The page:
Although the software has great features, it doesn’t quite have the same level of flexibility as you get on a dedicated system from the likes of TomTom or Mio either. You can’t tell it to specifically avoid a road block for instance and you can’t create multi-point trips, both of which are significant omissions. But it does have a pedestrian mode, you can optimise routes for either speed or shortest distance and there’s also the facility to avoid toll roads – handy on that touring holiday of France.
There’s no denying that Wayfinder Navigator 7 is a clever system. And it’s one that works well. It’s the only way of adding sat-nav to your phone if your handset has no way of extending its memory allocation, and at £68 for the UK and Ireland version and £99 for the European version, it’s cheap too. Bearing in mind this includes a speed camera database, that’s pretty good value for money, especially if you already have a Bluetooth GPS receiver module or your phone has one built in. However if you don’t, the GPS package, which includes a re-branded Royaltek RBT-2001 receiver, adds another £60 to the total cost.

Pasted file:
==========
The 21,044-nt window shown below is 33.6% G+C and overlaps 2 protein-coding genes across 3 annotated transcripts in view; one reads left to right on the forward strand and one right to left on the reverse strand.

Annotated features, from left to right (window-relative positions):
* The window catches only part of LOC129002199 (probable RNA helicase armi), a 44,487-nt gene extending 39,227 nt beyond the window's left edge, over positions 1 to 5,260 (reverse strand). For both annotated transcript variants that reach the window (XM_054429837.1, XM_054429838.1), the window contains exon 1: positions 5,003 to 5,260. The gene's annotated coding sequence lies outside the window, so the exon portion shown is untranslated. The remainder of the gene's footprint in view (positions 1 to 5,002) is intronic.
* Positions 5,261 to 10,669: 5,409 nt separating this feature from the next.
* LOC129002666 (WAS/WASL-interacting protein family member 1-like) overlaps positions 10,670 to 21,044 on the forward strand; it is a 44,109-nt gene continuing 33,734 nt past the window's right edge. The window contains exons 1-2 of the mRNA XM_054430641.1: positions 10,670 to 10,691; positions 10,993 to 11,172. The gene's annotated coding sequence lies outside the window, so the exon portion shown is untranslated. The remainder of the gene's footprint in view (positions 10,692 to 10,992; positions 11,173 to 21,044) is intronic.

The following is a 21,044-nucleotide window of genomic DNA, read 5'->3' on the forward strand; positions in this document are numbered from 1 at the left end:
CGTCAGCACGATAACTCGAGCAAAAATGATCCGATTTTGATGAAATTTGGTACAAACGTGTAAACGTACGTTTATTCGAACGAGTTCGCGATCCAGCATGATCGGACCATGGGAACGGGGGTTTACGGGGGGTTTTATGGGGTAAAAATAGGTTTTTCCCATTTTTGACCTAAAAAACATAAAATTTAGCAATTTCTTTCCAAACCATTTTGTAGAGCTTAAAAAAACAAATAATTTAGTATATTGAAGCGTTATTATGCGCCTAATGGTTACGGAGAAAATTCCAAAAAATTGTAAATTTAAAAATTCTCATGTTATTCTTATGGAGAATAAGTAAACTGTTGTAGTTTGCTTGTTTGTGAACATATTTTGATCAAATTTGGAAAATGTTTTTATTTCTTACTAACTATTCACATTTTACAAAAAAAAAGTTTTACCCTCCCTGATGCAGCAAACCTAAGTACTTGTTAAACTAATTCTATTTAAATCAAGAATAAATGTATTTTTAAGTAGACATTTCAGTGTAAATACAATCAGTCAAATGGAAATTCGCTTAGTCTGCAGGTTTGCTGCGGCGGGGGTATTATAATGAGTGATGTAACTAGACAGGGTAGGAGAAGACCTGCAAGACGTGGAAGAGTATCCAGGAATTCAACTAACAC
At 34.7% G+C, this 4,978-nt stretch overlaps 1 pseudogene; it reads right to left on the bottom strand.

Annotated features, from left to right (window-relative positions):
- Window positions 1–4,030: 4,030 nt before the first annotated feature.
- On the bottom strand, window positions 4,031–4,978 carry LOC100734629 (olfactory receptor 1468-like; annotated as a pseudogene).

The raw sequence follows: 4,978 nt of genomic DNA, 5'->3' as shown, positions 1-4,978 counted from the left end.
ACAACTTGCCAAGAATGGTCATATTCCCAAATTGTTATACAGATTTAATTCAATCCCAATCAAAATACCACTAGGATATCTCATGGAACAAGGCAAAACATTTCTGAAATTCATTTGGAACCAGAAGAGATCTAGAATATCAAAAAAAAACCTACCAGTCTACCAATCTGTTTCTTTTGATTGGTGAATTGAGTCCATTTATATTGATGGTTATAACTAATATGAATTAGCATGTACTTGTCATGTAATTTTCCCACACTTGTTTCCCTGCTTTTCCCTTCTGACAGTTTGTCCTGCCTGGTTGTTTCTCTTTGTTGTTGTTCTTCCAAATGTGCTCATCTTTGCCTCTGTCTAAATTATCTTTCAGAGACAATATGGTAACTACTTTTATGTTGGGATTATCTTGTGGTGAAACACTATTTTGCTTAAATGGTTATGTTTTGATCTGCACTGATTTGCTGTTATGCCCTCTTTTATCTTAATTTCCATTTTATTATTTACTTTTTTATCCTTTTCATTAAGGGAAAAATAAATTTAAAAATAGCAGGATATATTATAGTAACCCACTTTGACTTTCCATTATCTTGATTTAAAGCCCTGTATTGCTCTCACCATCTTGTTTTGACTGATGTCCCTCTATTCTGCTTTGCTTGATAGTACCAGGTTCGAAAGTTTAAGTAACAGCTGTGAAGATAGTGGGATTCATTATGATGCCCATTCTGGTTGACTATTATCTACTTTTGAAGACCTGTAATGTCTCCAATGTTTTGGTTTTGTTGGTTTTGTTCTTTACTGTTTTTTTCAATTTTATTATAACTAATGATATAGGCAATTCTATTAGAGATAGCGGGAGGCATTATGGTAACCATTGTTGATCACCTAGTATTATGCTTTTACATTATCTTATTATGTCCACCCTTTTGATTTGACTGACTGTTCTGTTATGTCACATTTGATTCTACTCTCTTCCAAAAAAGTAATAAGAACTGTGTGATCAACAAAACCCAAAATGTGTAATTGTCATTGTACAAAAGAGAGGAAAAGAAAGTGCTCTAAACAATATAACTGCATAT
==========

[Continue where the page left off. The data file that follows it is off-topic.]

But with no road block avoidance or multipoint route facility, there’s also no getting around the fact that the software isn’t quite as powerful as either other mobile navigation packages or software found on dedicated systems. Furthermore, it’s impossible to ignore the potential for wallet-unfriendly data charges when used abroad.
The prospect of reducing my in-car gadget paraphernalia by combining my phone with Wayfinder Navigator is certainly tempting, but if it came to the crunch I’d still spend a little bit more and go for a decent dedicated device.
Score in detail